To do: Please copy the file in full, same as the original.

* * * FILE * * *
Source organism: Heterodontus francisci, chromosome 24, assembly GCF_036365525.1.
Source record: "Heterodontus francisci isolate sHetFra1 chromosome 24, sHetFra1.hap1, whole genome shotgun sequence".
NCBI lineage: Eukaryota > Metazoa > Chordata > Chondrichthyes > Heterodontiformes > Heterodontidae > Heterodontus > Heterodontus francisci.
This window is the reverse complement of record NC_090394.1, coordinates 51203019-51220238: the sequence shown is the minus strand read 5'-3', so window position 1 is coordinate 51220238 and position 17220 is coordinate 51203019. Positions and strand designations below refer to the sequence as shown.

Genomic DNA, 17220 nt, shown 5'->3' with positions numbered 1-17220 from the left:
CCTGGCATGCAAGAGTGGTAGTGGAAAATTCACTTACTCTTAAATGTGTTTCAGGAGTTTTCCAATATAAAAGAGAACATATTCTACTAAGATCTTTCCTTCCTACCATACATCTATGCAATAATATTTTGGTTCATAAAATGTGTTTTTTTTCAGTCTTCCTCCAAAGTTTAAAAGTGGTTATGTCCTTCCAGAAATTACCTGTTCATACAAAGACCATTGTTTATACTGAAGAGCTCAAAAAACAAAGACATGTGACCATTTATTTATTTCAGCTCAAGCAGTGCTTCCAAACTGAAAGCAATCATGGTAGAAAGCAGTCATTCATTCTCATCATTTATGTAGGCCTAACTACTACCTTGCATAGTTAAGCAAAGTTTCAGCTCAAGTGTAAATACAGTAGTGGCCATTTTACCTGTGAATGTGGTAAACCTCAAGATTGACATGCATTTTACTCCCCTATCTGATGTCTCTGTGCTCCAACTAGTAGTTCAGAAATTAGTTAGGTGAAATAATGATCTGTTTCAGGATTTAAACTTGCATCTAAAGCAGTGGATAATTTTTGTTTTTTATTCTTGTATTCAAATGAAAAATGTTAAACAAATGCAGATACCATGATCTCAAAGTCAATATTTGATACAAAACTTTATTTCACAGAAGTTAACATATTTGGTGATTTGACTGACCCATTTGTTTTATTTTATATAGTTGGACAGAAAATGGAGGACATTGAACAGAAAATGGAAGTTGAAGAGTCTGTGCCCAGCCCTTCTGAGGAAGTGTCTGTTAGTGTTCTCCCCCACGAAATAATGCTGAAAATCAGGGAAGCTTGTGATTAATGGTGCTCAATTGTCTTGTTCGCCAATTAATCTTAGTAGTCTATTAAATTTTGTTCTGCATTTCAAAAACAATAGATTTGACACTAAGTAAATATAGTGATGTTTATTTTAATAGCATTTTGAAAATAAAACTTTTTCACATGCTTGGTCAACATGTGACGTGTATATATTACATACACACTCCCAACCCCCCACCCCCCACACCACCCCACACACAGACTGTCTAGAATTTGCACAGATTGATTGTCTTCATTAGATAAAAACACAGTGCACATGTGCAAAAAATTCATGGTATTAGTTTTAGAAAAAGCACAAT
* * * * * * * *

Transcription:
Source organism: Heterodontus francisci, chromosome 24, assembly GCF_036365525.1.
Source record: "Heterodontus francisci isolate sHetFra1 chromosome 24, sHetFra1.hap1, whole genome shotgun sequence".
NCBI lineage: Eukaryota > Metazoa > Chordata > Chondrichthyes > Heterodontiformes > Heterodontidae > Heterodontus > Heterodontus francisci.
This window is the reverse complement of record NC_090394.1, coordinates 51203019-51220238: the sequence shown is the minus strand read 5'-3', so window position 1 is coordinate 51220238 and position 17220 is coordinate 51203019. Positions and strand designations below refer to the sequence as shown.

Genomic DNA, 17220 nt, shown 5'->3' with positions numbered 1-17220 from the left:
CCTGGCATGCAAGAGTGGTAGTGGAAAATTCACTTACTCTTAAATGTGTTTCAGGAGTTTTCCAATATAAAAGAGAACATATTCTACTAAGATCTTTCCTTCCTACCATACATCTATGCAATAATATTTTGGTTCATAAAATGTGTTTTTTTTCAGTCTTCCTCCAAAGTTTAAAAGTGGTTATGTCCTTCCAGAAATTACCTGTTCATACAAAGACCATTGTTTATACTGAAGAGCTCAAAAAACAAAGACATGTGACCATTTATTTATTTCAGCTCAAGCAGTGCTTCCAAACTGAAAGCAATCATGGTAGAAAGCAGTCATTCATTCTCATCATTTATGTAGGCCTAACTACTACCTTGCATAGTTAAGCAAAGTTTCAGCTCAAGTGTAAATACAGTAGTGGCCATTTTACCTGTGAATGTGGTAAACCTCAAGATTGACATGCATTTTACTCCCCTATCTGATGTCTCTGTGCTCCAACTAGTAGTTCAGAAATTAGTTAGGTGAAATAATGATCTGTTTCAGGATTTAAACTTGCATCTAAAGCAGTGGATAATTTTTGTTTTTTATTCTTGTATTCAAATGAAAAATGTTAAACAAATGCAGATACCATGATCTCAAAGTCAATATTTGATACAAAACTTTATTTCACAGAAGTTAACATATTTGGTGATTTGACTGACCCATTTGTTTTATTTTATATAGTTGGACAGAAAATGGAGGACATTGAACAGAAAATGGAAGTTGAAGAGTCTGTGCCCAGCCCTTCTGAGGAAGTGTCTGTTAGTGTTCTCCCCCACGAAATAATGCTGAAAATCAGGGAAGCTTGTGATTAATGGTGCTCAATTGTCTTGTTCGCCAATTAATCTTAGTAGTCTATTAAATTTTGTTCTGCATTTCAAAAACAATAGATTTGACACTAAGTAAATATAGTGATGTTTATTTTAATAGCATTTTGAAAATAAAACTTTTTCACATGCTTGGTCAACATGTGACGTGTATATATTACATACACACTCCCAACCCCCCACCCCCCACACCACCCCACACACAGACTGTCTAGAATTTGCACAGATTGATTGTCTTCATTAGATAAAAACACAGTGCACATGTGCAAAAAATTCATGGTATTAGTTTTAGAAAAAGCACAAT